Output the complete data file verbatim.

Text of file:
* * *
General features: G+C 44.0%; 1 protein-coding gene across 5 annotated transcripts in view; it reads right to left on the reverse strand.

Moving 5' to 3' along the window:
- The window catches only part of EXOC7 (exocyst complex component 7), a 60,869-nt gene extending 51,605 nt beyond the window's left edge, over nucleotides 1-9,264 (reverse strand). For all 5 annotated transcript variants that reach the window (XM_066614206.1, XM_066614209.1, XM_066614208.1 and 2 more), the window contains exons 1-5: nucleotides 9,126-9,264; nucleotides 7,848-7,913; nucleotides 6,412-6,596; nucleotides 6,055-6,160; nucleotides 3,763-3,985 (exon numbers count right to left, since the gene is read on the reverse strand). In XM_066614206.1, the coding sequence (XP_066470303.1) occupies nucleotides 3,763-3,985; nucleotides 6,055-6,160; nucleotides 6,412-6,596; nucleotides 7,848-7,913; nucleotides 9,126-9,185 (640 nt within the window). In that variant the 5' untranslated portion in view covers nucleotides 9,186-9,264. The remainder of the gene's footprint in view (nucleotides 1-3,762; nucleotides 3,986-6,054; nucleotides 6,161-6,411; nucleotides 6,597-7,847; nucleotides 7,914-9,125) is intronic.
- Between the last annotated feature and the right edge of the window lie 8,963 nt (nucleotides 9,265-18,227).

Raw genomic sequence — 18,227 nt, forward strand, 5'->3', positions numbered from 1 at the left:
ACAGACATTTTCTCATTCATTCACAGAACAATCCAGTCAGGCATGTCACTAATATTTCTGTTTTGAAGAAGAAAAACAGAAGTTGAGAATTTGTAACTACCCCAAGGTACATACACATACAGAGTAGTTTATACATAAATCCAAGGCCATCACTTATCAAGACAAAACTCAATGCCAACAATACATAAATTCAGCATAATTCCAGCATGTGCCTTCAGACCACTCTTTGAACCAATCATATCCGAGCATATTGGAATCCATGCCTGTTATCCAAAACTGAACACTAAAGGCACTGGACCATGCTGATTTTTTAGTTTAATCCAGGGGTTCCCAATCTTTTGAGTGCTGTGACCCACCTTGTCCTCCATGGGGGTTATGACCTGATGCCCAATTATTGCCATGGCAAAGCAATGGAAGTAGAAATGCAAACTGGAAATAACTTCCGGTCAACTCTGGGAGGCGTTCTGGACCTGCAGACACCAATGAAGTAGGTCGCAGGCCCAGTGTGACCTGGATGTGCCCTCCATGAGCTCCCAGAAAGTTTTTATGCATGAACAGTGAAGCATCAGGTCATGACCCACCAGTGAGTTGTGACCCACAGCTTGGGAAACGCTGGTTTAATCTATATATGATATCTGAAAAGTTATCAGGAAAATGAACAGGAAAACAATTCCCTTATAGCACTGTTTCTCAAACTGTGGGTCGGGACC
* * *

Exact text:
General features: G+C 44.0%; 1 protein-coding gene across 5 annotated transcripts in view; it reads right to left on the reverse strand.

Moving 5' to 3' along the window:
- The window catches only part of EXOC7 (exocyst complex component 7), a 60,869-nt gene extending 51,605 nt beyond the window's left edge, over nucleotides 1-9,264 (reverse strand). For all 5 annotated transcript variants that reach the window (XM_066614206.1, XM_066614209.1, XM_066614208.1 and 2 more), the window contains exons 1-5: nucleotides 9,126-9,264; nucleotides 7,848-7,913; nucleotides 6,412-6,596; nucleotides 6,055-6,160; nucleotides 3,763-3,985 (exon numbers count right to left, since the gene is read on the reverse strand). In XM_066614206.1, the coding sequence (XP_066470303.1) occupies nucleotides 3,763-3,985; nucleotides 6,055-6,160; nucleotides 6,412-6,596; nucleotides 7,848-7,913; nucleotides 9,126-9,185 (640 nt within the window). In that variant the 5' untranslated portion in view covers nucleotides 9,186-9,264. The remainder of the gene's footprint in view (nucleotides 1-3,762; nucleotides 3,986-6,054; nucleotides 6,161-6,411; nucleotides 6,597-7,847; nucleotides 7,914-9,125) is intronic.
- Between the last annotated feature and the right edge of the window lie 8,963 nt (nucleotides 9,265-18,227).

Raw genomic sequence — 18,227 nt, forward strand, 5'->3', positions numbered from 1 at the left:
ACAGACATTTTCTCATTCATTCACAGAACAATCCAGTCAGGCATGTCACTAATATTTCTGTTTTGAAGAAGAAAAACAGAAGTTGAGAATTTGTAACTACCCCAAGGTACATACACATACAGAGTAGTTTATACATAAATCCAAGGCCATCACTTATCAAGACAAAACTCAATGCCAACAATACATAAATTCAGCATAATTCCAGCATGTGCCTTCAGACCACTCTTTGAACCAATCATATCCGAGCATATTGGAATCCATGCCTGTTATCCAAAACTGAACACTAAAGGCACTGGACCATGCTGATTTTTTAGTTTAATCCAGGGGTTCCCAATCTTTTGAGTGCTGTGACCCACCTTGTCCTCCATGGGGGTTATGACCTGATGCCCAATTATTGCCATGGCAAAGCAATGGAAGTAGAAATGCAAACTGGAAATAACTTCCGGTCAACTCTGGGAGGCGTTCTGGACCTGCAGACACCAATGAAGTAGGTCGCAGGCCCAGTGTGACCTGGATGTGCCCTCCATGAGCTCCCAGAAAGTTTTTATGCATGAACAGTGAAGCATCAGGTCATGACCCACCAGTGAGTTGTGACCCACAGCTTGGGAAACGCTGGTTTAATCTATATATGATATCTGAAAAGTTATCAGGAAAATGAACAGGAAAACAATTCCCTTATAGCACTGTTTCTCAAACTGTGGGTCGGGACC